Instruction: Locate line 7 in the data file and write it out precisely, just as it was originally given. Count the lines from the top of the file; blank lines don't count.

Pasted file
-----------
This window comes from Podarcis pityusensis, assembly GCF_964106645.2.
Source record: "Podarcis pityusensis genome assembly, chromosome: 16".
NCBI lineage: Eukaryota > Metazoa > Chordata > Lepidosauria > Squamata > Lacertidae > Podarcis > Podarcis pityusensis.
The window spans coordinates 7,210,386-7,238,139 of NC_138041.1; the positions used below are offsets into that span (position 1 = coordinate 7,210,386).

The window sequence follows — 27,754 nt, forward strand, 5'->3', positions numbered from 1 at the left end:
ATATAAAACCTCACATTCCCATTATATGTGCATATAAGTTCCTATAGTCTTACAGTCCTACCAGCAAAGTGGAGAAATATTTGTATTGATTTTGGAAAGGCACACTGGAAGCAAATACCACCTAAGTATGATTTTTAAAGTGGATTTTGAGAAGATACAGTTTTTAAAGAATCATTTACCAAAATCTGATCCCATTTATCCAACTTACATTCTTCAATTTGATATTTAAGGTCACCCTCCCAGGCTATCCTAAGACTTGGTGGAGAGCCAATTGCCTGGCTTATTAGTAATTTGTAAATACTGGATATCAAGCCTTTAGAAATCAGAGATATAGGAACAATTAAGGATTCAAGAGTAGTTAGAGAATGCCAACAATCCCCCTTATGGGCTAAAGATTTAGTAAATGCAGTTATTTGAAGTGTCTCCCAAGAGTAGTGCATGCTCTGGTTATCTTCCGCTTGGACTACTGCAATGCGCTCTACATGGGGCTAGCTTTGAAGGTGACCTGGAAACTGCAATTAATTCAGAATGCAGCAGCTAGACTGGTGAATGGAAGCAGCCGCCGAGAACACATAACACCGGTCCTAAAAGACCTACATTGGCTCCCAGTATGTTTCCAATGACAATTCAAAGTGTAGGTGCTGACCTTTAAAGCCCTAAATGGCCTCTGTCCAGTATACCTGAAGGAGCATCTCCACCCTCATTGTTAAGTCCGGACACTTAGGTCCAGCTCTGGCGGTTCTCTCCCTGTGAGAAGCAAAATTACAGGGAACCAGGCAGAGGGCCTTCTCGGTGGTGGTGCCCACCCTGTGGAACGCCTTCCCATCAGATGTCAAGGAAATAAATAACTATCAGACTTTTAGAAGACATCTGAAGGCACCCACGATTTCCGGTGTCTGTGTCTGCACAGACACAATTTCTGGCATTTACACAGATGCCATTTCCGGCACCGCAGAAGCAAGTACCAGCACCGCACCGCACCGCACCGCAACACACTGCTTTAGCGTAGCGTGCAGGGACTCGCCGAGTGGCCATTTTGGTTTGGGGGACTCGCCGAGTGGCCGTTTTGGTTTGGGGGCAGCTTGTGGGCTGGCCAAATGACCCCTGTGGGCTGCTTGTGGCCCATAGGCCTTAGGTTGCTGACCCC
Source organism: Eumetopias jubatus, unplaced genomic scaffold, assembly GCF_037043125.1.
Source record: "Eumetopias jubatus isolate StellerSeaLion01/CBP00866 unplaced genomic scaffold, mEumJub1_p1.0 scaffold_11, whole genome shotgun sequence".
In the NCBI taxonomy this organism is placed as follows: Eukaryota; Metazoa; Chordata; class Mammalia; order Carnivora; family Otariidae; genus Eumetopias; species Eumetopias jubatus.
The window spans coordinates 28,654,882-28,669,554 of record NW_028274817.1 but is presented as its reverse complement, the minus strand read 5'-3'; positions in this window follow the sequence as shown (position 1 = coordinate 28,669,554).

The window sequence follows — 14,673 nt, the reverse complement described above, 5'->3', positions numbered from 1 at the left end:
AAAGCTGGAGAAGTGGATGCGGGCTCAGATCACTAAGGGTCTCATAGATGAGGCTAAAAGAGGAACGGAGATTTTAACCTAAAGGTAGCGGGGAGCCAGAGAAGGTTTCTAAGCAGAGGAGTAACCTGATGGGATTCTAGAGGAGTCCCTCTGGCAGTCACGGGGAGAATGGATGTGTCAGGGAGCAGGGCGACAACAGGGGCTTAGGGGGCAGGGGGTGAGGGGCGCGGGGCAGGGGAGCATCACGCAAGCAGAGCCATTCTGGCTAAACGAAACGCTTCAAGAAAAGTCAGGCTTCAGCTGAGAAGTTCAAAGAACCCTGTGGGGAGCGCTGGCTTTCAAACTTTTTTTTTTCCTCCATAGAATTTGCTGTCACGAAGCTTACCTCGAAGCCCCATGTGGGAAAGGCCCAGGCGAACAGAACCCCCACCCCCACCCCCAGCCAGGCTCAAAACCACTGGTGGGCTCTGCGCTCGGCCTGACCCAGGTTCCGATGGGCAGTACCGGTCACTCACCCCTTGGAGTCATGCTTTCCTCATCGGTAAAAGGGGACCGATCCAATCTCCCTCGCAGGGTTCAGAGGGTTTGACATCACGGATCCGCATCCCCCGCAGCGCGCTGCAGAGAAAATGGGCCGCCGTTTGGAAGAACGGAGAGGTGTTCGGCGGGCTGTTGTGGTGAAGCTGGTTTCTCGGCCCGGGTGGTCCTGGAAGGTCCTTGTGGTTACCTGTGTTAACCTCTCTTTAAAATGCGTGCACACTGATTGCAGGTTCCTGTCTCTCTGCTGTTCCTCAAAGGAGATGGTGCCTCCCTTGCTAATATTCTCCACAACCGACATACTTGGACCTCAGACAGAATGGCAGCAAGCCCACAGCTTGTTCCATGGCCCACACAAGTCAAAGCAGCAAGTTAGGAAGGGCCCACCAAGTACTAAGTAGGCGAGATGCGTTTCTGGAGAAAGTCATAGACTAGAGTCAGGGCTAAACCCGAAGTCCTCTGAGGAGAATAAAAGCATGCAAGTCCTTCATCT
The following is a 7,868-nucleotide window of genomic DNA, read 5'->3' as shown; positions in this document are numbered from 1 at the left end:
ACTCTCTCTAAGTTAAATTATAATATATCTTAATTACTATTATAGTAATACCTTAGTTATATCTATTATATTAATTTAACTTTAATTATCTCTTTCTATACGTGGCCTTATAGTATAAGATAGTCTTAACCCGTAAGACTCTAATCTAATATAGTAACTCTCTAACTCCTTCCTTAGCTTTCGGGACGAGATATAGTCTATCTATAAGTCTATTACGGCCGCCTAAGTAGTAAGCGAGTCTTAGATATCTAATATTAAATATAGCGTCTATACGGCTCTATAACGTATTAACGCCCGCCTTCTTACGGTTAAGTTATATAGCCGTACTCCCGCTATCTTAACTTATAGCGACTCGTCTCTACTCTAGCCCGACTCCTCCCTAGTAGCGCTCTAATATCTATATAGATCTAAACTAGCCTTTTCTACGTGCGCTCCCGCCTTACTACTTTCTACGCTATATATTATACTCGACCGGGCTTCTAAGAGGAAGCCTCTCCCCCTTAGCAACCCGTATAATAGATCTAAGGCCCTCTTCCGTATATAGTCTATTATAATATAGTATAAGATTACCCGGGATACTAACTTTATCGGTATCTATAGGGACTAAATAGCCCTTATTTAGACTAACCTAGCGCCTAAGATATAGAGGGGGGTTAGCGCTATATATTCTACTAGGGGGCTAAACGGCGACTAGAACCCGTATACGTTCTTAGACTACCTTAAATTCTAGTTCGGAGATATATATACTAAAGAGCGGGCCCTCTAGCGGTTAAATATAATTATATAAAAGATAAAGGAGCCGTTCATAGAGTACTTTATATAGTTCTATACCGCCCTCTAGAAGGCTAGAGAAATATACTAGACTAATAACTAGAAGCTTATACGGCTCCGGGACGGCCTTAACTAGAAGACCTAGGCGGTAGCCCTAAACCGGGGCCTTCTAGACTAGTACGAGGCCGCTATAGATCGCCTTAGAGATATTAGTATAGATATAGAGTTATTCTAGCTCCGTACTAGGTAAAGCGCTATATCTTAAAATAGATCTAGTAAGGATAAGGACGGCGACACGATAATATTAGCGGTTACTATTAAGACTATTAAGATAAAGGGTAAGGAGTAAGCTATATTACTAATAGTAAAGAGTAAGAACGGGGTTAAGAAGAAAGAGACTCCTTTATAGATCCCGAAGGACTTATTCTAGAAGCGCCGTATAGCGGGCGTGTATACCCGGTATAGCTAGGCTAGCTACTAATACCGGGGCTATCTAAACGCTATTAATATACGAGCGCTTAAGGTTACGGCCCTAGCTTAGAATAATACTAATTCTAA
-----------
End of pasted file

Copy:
Source organism: Eumetopias jubatus, unplaced genomic scaffold, assembly GCF_037043125.1.